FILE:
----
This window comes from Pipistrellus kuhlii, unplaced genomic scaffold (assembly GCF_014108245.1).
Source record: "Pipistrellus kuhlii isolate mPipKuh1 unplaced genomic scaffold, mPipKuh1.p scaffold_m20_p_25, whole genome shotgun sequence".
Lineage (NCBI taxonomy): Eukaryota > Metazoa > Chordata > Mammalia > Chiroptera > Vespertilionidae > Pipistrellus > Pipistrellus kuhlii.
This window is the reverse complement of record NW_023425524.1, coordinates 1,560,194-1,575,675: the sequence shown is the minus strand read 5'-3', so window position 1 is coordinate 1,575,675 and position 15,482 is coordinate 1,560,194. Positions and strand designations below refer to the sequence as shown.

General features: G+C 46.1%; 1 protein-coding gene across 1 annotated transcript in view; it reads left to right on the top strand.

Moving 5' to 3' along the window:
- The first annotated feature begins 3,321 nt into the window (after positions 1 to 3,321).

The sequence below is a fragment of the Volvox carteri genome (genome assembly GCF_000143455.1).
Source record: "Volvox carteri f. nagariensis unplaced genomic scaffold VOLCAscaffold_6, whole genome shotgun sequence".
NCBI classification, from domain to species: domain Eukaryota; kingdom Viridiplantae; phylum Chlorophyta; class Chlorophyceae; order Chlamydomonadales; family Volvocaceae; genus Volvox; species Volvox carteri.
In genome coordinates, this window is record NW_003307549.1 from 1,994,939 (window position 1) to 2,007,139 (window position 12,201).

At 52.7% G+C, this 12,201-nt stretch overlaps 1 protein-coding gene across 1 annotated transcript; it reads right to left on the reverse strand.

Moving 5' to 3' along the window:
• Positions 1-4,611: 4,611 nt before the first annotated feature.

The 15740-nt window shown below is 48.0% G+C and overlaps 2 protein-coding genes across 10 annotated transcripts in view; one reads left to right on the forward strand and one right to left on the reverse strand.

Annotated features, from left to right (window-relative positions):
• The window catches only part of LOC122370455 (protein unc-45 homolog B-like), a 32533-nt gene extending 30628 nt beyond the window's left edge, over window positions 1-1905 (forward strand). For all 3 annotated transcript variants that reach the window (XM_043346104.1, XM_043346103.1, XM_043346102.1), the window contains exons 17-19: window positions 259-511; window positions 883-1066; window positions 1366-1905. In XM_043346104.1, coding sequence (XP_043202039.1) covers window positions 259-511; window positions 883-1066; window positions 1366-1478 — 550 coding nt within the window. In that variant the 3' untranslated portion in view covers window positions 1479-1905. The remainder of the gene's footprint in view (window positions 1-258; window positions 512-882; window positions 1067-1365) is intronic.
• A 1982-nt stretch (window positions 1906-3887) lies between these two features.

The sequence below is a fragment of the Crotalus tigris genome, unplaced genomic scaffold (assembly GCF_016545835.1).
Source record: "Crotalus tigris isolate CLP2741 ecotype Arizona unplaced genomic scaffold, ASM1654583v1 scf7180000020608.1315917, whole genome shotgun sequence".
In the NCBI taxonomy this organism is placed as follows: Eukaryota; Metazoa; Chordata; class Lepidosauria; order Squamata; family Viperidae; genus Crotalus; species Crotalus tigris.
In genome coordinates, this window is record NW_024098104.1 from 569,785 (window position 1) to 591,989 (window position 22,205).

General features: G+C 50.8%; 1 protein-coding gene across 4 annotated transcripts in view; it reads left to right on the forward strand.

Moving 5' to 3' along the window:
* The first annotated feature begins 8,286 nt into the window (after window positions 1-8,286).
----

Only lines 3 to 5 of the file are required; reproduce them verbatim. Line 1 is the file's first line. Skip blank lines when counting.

Lineage (NCBI taxonomy): Eukaryota > Metazoa > Chordata > Mammalia > Chiroptera > Vespertilionidae > Pipistrellus > Pipistrellus kuhlii.
This window is the reverse complement of record NW_023425524.1, coordinates 1,560,194-1,575,675: the sequence shown is the minus strand read 5'-3', so window position 1 is coordinate 1,575,675 and position 15,482 is coordinate 1,560,194. Positions and strand designations below refer to the sequence as shown.

General features: G+C 46.1%; 1 protein-coding gene across 1 annotated transcript in view; it reads left to right on the top strand.